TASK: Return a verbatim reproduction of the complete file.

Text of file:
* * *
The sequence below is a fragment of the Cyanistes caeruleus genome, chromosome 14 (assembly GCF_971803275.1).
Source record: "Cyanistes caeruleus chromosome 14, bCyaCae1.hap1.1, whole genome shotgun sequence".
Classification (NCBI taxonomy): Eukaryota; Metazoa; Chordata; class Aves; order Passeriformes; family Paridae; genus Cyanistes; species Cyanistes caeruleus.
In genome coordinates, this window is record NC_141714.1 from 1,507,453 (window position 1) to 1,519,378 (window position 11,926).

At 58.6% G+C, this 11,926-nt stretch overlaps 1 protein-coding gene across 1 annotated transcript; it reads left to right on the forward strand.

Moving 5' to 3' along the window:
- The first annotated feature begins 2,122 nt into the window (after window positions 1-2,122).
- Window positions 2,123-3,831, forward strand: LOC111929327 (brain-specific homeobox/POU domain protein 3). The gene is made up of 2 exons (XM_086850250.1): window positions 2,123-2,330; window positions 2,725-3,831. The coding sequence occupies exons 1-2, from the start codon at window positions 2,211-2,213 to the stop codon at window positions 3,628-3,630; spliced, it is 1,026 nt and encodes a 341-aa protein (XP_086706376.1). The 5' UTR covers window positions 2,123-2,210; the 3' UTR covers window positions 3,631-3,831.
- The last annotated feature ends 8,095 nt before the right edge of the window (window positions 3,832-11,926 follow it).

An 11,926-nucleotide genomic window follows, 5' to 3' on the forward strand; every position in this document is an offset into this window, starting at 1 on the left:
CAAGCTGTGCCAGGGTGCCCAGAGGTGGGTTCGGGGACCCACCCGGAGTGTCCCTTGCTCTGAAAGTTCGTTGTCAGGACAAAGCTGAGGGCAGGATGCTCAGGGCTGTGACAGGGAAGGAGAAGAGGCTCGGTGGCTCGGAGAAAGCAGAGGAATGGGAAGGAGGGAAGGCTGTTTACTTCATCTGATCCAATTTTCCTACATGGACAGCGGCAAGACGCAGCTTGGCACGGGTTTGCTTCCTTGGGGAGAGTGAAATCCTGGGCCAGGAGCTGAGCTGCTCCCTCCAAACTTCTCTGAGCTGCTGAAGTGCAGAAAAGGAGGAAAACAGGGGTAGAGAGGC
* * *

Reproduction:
The sequence below is a fragment of the Cyanistes caeruleus genome, chromosome 14 (assembly GCF_971803275.1).
Source record: "Cyanistes caeruleus chromosome 14, bCyaCae1.hap1.1, whole genome shotgun sequence".
Classification (NCBI taxonomy): Eukaryota; Metazoa; Chordata; class Aves; order Passeriformes; family Paridae; genus Cyanistes; species Cyanistes caeruleus.
In genome coordinates, this window is record NC_141714.1 from 1,507,453 (window position 1) to 1,519,378 (window position 11,926).

At 58.6% G+C, this 11,926-nt stretch overlaps 1 protein-coding gene across 1 annotated transcript; it reads left to right on the forward strand.

Moving 5' to 3' along the window:
- The first annotated feature begins 2,122 nt into the window (after window positions 1-2,122).
- Window positions 2,123-3,831, forward strand: LOC111929327 (brain-specific homeobox/POU domain protein 3). The gene is made up of 2 exons (XM_086850250.1): window positions 2,123-2,330; window positions 2,725-3,831. The coding sequence occupies exons 1-2, from the start codon at window positions 2,211-2,213 to the stop codon at window positions 3,628-3,630; spliced, it is 1,026 nt and encodes a 341-aa protein (XP_086706376.1). The 5' UTR covers window positions 2,123-2,210; the 3' UTR covers window positions 3,631-3,831.
- The last annotated feature ends 8,095 nt before the right edge of the window (window positions 3,832-11,926 follow it).

An 11,926-nucleotide genomic window follows, 5' to 3' on the forward strand; every position in this document is an offset into this window, starting at 1 on the left:
CAAGCTGTGCCAGGGTGCCCAGAGGTGGGTTCGGGGACCCACCCGGAGTGTCCCTTGCTCTGAAAGTTCGTTGTCAGGACAAAGCTGAGGGCAGGATGCTCAGGGCTGTGACAGGGAAGGAGAAGAGGCTCGGTGGCTCGGAGAAAGCAGAGGAATGGGAAGGAGGGAAGGCTGTTTACTTCATCTGATCCAATTTTCCTACATGGACAGCGGCAAGACGCAGCTTGGCACGGGTTTGCTTCCTTGGGGAGAGTGAAATCCTGGGCCAGGAGCTGAGCTGCTCCCTCCAAACTTCTCTGAGCTGCTGAAGTGCAGAAAAGGAGGAAAACAGGGGTAGAGAGGC